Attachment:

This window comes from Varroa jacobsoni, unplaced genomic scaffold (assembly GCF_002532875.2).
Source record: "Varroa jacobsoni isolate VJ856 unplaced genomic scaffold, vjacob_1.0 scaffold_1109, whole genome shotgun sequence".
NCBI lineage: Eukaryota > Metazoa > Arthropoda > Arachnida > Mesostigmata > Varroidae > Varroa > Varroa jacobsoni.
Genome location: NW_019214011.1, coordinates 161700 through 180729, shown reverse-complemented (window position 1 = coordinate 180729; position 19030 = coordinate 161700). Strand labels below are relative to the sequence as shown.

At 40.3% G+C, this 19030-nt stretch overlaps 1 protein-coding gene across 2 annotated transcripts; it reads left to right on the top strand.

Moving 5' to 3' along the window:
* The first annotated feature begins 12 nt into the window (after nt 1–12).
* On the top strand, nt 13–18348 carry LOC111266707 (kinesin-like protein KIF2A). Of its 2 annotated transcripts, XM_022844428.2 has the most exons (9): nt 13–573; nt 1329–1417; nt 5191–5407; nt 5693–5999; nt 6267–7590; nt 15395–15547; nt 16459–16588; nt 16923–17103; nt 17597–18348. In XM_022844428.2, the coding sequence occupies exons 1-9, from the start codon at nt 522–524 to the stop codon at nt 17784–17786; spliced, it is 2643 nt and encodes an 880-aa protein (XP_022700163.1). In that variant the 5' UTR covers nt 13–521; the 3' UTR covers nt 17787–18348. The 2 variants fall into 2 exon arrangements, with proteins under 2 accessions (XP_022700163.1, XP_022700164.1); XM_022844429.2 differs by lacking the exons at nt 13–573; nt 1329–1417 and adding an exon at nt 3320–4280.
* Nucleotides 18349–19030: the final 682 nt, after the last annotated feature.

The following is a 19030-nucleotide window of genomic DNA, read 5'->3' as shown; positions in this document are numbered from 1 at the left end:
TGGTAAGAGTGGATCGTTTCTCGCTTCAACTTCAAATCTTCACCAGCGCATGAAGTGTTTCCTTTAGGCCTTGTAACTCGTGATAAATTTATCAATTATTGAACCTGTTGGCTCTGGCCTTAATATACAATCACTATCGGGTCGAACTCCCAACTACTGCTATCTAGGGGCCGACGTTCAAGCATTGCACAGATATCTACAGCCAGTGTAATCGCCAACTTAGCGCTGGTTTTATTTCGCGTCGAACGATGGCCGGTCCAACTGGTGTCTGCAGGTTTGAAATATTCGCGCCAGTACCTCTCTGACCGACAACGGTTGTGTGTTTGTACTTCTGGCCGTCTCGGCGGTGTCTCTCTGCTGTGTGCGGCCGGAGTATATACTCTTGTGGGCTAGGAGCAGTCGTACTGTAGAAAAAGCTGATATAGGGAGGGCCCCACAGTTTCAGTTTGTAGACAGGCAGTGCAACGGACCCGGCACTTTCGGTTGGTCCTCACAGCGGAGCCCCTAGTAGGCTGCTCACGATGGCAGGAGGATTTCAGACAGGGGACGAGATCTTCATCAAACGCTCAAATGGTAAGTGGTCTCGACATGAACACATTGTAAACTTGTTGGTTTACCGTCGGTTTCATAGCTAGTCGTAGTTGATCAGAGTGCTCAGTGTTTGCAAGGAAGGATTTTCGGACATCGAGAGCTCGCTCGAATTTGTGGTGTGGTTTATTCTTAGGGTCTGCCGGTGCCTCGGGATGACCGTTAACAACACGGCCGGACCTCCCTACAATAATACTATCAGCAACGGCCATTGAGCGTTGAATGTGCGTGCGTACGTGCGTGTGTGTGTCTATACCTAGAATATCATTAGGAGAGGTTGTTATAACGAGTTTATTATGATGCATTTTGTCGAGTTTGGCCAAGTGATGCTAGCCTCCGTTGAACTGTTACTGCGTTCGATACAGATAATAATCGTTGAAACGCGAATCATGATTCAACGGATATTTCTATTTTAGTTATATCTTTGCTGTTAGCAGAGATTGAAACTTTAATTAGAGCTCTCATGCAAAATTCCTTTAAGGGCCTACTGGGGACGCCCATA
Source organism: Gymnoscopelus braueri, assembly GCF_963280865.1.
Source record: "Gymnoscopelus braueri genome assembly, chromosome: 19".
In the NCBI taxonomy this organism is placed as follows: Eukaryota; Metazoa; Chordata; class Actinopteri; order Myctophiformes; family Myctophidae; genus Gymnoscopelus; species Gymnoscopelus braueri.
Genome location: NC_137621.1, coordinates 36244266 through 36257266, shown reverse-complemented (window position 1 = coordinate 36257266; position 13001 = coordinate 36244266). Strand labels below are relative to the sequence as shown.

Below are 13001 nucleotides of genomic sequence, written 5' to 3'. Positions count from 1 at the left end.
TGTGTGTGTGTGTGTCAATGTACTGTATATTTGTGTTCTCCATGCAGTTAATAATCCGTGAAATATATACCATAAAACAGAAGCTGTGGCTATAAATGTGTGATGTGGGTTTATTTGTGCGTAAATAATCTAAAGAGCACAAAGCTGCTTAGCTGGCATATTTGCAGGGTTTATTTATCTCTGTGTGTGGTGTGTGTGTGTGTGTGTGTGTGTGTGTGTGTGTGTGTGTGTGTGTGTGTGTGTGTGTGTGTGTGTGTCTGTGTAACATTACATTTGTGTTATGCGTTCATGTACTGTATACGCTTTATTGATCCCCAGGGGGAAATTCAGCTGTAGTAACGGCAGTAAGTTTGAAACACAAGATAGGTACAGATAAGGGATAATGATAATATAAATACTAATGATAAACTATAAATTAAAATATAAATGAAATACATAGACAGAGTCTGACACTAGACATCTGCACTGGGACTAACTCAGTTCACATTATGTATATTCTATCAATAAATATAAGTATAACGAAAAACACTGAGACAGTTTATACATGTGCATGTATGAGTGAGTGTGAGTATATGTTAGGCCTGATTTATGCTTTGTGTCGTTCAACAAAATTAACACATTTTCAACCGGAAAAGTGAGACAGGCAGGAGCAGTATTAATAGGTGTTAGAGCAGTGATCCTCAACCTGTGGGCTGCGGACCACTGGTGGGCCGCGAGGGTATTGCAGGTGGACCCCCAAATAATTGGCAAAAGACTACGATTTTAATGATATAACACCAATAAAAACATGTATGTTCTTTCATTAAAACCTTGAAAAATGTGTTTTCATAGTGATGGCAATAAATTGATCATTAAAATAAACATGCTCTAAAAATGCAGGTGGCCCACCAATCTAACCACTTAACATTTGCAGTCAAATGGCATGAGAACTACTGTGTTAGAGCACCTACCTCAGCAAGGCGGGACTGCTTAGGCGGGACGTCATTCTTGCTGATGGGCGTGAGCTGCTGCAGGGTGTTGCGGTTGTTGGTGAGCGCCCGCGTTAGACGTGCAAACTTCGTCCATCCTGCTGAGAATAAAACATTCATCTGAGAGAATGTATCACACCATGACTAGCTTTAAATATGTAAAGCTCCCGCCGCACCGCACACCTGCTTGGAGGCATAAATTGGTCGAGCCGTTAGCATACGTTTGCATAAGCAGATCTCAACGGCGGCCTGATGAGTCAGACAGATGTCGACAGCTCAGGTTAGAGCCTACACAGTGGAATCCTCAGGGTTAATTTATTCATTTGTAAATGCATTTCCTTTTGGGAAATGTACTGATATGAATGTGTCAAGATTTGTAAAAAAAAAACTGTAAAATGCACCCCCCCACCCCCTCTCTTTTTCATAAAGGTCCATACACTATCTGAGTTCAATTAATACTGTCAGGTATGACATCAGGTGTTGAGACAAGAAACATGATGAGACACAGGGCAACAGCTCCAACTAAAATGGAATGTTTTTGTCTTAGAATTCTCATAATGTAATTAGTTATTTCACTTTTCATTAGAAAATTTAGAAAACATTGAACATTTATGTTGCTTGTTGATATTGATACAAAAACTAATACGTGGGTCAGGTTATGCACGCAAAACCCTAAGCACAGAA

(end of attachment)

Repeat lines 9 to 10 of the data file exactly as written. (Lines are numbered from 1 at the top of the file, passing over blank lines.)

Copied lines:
* Nucleotides 18349–19030: the final 682 nt, after the last annotated feature.

The following is a 19030-nucleotide window of genomic DNA, read 5'->3' as shown; positions in this document are numbered from 1 at the left end: